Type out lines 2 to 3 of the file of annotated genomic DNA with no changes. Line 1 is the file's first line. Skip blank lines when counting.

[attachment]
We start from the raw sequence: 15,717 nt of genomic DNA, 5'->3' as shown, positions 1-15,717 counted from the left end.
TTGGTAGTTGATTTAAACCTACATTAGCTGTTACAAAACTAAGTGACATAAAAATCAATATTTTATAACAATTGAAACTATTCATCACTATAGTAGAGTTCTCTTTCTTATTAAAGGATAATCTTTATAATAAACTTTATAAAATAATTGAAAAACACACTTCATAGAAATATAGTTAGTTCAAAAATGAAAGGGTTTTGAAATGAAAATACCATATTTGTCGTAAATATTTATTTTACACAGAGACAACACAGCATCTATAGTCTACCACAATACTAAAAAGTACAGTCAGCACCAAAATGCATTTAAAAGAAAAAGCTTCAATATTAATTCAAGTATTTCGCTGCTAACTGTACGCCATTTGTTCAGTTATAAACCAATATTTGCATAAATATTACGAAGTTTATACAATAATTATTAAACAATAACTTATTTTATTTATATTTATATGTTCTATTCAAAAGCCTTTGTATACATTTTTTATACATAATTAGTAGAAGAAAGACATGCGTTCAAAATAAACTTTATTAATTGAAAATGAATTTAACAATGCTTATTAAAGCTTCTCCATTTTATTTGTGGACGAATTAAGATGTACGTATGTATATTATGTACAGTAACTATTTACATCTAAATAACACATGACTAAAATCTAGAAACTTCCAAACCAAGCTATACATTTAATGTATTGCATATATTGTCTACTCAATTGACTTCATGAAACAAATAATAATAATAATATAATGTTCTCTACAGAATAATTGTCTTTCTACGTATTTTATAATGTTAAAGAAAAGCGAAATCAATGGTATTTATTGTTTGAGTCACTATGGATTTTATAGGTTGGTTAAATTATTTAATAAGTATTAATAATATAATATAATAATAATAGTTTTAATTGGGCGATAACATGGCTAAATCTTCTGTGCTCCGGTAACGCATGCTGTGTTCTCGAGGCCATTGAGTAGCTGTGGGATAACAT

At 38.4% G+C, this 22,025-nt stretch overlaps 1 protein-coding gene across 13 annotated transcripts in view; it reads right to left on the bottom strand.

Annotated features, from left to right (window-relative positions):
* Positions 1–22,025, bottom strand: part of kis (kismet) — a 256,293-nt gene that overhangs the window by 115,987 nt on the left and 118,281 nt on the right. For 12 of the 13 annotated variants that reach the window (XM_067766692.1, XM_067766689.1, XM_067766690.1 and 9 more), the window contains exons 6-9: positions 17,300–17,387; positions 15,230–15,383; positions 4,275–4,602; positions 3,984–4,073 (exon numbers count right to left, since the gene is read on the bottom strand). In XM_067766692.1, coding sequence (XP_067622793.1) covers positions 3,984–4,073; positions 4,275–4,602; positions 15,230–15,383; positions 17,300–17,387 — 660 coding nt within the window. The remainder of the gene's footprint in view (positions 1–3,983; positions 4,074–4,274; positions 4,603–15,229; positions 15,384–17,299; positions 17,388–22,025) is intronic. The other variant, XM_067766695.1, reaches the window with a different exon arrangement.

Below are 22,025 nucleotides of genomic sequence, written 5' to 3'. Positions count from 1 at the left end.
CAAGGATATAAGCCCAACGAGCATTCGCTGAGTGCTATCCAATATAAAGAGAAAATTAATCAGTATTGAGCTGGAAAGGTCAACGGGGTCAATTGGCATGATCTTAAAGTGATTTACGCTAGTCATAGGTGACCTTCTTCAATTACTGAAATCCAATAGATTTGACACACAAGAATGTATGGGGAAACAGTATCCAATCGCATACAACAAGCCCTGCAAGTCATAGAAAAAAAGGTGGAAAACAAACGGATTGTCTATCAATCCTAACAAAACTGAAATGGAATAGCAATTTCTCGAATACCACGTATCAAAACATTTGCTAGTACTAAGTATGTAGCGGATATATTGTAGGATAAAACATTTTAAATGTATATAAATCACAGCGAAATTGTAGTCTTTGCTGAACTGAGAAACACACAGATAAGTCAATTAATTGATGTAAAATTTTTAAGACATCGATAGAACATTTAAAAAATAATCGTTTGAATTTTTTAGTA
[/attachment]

TTGGTAGTTGATTTAAACCTACATTAGCTGTTACAAAACTAAGTGACATAAAAATCAATATTTTATAACAATTGAAACTATTCATCACTATAGTAGAGTTCTCTTTCTTATTAAAGGATAATCTTTATAATAAACTTTATAAAATAATTGAAAAACACACTTCATAGAAATATAGTTAGTTCAAAAATGAAAGGGTTTTGAAATGAAAATACCATATTTGTCGTAAATATTTATTTTACACAGAGACAACACAGCATCTATAGTCTACCACAATACTAAAAAGTACAGTCAGCACCAAAATGCATTTAAAAGAAAAAGCTTCAATATTAATTCAAGTATTTCGCTGCTAACTGTACGCCATTTGTTCAGTTATAAACCAATATTTGCATAAATATTACGAAGTTTATACAATAATTATTAAACAATAACTTATTTTATTTATATTTATATGTTCTATTCAAAAGCCTTTGTATACATTTTTTATACATAATTAGTAGAAGAAAGACATGCGTTCAAAATAAACTTTATTAATTGAAAATGAATTTAACAATGCTTATTAAAGCTTCTCCATTTTATTTGTGGACGAATTAAGATGTACGTATGTATATTATGTACAGTAACTATTTACATCTAAATAACACATGACTAAAATCTAGAAACTTCCAAACCAAGCTATACATTTAATGTATTGCATATATTGTCTACTCAATTGACTTCATGAAACAAATAATAATAATAATATAATGTTCTCTACAGAATAATTGTCTTTCTACGTATTTTATAATGTTAAAGAAAAGCGAAATCAATGGTATTTATTGTTTGAGTCACTATGGATTTTATAGGTTGGTTAAATTATTTAATAAGTATTAATAATATAATATAATAATAATAGTTTTAATTGGGCGATAACATGGCTAAATCTTCTGTGCTCCGGTAACGCATGCTGTGTTCTCGAGGCCATTGAGTAGCTGTGGGATAACAT

At 38.4% G+C, this 22,025-nt stretch overlaps 1 protein-coding gene across 13 annotated transcripts in view; it reads right to left on the bottom strand.